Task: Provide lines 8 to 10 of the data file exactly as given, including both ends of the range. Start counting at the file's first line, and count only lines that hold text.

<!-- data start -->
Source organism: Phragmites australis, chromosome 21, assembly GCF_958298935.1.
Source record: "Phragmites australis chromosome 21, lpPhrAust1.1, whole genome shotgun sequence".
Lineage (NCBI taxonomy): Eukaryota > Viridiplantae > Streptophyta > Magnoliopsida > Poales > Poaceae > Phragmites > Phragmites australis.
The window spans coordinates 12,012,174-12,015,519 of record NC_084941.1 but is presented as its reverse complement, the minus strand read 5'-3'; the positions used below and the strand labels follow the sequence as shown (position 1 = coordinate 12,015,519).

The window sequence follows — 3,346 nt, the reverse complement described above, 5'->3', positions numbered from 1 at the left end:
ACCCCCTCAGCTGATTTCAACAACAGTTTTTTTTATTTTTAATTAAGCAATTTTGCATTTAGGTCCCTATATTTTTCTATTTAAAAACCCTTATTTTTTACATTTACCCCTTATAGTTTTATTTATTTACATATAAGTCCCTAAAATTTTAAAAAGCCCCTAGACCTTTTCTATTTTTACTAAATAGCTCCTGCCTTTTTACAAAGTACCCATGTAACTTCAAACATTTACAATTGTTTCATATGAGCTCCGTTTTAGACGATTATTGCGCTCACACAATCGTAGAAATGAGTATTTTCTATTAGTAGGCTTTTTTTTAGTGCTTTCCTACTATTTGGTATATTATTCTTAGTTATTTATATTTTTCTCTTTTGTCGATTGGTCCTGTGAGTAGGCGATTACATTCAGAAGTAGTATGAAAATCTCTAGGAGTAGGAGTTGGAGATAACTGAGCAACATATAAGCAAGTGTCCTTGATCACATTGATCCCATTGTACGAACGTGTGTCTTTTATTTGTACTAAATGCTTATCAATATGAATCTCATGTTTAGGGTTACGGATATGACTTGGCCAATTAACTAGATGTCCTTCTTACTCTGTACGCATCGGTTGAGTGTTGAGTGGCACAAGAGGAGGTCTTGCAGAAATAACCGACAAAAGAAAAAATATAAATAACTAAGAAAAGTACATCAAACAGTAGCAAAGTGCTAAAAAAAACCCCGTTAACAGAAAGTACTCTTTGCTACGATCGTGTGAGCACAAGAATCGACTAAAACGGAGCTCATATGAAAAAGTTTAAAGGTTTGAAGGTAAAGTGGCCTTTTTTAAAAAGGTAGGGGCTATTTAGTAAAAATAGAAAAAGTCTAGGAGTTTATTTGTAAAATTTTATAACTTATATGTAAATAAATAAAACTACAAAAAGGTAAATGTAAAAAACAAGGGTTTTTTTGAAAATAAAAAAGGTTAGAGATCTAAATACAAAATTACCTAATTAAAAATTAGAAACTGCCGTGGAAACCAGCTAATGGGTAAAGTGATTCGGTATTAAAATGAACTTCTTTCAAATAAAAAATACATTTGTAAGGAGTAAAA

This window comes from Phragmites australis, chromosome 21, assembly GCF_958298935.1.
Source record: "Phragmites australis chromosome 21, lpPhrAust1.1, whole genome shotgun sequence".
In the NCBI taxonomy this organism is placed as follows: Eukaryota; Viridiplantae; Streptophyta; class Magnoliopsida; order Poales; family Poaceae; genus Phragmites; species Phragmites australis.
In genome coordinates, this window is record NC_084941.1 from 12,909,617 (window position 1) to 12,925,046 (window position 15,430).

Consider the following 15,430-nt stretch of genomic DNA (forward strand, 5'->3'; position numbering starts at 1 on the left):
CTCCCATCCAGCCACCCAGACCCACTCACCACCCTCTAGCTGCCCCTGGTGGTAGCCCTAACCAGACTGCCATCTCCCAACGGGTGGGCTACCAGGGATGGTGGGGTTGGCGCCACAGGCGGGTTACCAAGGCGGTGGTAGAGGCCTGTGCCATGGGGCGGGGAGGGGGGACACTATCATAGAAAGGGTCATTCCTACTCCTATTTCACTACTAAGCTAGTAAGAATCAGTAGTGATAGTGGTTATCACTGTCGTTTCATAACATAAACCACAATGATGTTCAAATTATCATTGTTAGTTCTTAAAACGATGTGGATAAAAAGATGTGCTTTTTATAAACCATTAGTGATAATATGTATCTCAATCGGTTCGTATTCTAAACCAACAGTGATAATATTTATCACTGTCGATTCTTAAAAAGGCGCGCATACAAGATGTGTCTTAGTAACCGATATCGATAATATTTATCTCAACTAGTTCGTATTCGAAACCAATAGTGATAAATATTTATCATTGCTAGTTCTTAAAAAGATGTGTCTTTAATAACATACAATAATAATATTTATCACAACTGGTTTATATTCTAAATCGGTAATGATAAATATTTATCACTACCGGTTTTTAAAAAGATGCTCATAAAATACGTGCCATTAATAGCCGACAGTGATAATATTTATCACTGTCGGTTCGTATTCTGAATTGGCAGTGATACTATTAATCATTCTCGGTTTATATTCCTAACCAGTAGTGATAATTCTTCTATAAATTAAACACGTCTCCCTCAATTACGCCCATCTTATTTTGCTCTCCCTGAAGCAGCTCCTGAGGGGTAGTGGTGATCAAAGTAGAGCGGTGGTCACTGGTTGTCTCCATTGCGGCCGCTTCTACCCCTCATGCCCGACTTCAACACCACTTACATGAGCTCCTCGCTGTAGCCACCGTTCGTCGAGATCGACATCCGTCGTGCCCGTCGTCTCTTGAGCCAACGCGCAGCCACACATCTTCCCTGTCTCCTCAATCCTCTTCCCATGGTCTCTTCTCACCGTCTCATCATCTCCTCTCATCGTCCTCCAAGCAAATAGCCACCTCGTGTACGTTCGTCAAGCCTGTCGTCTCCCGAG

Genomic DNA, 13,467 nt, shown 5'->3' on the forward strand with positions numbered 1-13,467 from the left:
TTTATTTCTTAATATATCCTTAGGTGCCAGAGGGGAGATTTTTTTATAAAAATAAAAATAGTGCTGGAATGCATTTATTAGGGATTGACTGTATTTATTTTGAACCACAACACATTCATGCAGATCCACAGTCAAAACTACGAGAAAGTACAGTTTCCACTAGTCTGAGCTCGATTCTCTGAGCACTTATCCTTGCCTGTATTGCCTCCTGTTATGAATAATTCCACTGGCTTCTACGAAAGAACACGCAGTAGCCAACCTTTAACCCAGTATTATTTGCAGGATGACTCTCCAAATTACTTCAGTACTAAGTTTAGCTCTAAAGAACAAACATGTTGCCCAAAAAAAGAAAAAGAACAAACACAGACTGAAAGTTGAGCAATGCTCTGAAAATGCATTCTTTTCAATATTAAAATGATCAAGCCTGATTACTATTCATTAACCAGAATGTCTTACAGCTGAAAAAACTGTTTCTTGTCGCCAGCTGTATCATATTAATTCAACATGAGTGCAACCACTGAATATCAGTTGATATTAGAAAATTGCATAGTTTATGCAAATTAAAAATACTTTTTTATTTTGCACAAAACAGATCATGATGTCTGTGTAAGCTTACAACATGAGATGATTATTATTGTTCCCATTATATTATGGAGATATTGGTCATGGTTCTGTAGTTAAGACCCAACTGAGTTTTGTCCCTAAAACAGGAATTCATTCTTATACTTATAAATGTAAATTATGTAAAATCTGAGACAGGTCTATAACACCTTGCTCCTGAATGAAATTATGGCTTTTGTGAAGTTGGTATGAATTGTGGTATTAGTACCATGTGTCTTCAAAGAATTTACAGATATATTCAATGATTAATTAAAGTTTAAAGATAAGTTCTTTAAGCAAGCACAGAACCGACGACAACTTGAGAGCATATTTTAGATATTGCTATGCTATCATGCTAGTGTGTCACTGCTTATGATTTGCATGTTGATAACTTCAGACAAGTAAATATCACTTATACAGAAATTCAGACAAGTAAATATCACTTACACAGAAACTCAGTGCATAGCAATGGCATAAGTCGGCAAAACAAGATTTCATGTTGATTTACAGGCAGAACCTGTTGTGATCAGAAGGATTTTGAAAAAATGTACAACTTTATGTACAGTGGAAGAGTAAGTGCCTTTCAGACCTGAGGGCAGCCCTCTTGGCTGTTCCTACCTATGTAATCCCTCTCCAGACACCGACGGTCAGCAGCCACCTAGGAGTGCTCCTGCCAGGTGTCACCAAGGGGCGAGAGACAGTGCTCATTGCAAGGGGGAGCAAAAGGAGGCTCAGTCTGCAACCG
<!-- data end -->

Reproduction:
Source record: "Phragmites australis chromosome 21, lpPhrAust1.1, whole genome shotgun sequence".
In the NCBI taxonomy this organism is placed as follows: Eukaryota; Viridiplantae; Streptophyta; class Magnoliopsida; order Poales; family Poaceae; genus Phragmites; species Phragmites australis.
In genome coordinates, this window is record NC_084941.1 from 12,909,617 (window position 1) to 12,925,046 (window position 15,430).